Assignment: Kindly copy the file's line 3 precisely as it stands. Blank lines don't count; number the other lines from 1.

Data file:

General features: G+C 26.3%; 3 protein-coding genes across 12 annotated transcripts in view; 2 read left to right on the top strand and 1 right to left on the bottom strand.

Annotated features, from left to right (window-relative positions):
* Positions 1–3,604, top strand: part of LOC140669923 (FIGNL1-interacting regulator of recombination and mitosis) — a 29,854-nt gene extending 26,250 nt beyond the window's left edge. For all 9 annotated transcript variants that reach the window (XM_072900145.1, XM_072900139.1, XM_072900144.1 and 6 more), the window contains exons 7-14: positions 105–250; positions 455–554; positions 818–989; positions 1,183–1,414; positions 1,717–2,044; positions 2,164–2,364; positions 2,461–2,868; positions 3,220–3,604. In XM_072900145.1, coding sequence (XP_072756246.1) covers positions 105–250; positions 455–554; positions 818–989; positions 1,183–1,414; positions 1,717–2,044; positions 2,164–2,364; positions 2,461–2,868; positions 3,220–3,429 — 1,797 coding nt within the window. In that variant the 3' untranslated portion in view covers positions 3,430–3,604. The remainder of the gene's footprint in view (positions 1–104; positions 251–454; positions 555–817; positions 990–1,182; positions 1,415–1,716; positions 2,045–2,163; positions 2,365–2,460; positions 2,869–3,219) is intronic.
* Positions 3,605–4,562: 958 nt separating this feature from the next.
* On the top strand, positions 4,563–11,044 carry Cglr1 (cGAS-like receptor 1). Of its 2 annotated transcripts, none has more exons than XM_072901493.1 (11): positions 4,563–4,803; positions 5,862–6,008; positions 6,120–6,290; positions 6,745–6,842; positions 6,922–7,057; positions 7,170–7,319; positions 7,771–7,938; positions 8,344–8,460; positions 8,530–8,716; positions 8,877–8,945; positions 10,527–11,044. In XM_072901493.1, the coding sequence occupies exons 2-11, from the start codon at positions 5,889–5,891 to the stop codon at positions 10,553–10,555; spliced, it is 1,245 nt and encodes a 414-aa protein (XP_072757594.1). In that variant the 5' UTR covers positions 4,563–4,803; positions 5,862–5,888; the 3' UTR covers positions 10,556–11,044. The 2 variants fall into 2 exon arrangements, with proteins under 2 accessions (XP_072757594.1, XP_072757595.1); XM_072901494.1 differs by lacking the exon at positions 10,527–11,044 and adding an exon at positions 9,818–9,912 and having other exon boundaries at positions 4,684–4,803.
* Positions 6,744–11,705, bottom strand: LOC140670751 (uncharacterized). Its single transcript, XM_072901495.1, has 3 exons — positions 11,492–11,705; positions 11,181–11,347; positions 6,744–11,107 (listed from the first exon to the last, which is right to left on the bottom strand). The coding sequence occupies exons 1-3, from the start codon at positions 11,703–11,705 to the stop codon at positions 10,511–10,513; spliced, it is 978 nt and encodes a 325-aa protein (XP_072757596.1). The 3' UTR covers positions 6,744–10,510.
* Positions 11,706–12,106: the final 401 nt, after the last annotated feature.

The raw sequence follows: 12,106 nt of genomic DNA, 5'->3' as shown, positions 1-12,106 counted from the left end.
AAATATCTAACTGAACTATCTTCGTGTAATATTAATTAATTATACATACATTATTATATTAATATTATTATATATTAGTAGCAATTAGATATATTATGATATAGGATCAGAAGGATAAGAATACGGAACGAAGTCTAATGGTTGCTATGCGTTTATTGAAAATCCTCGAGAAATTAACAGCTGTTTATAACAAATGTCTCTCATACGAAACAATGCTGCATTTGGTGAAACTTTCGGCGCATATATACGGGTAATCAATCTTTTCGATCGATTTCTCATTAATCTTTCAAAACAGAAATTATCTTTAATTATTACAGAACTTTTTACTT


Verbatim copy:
* Positions 1–3,604, top strand: part of LOC140669923 (FIGNL1-interacting regulator of recombination and mitosis) — a 29,854-nt gene extending 26,250 nt beyond the window's left edge. For all 9 annotated transcript variants that reach the window (XM_072900145.1, XM_072900139.1, XM_072900144.1 and 6 more), the window contains exons 7-14: positions 105–250; positions 455–554; positions 818–989; positions 1,183–1,414; positions 1,717–2,044; positions 2,164–2,364; positions 2,461–2,868; positions 3,220–3,604. In XM_072900145.1, coding sequence (XP_072756246.1) covers positions 105–250; positions 455–554; positions 818–989; positions 1,183–1,414; positions 1,717–2,044; positions 2,164–2,364; positions 2,461–2,868; positions 3,220–3,429 — 1,797 coding nt within the window. In that variant the 3' untranslated portion in view covers positions 3,430–3,604. The remainder of the gene's footprint in view (positions 1–104; positions 251–454; positions 555–817; positions 990–1,182; positions 1,415–1,716; positions 2,045–2,163; positions 2,365–2,460; positions 2,869–3,219) is intronic.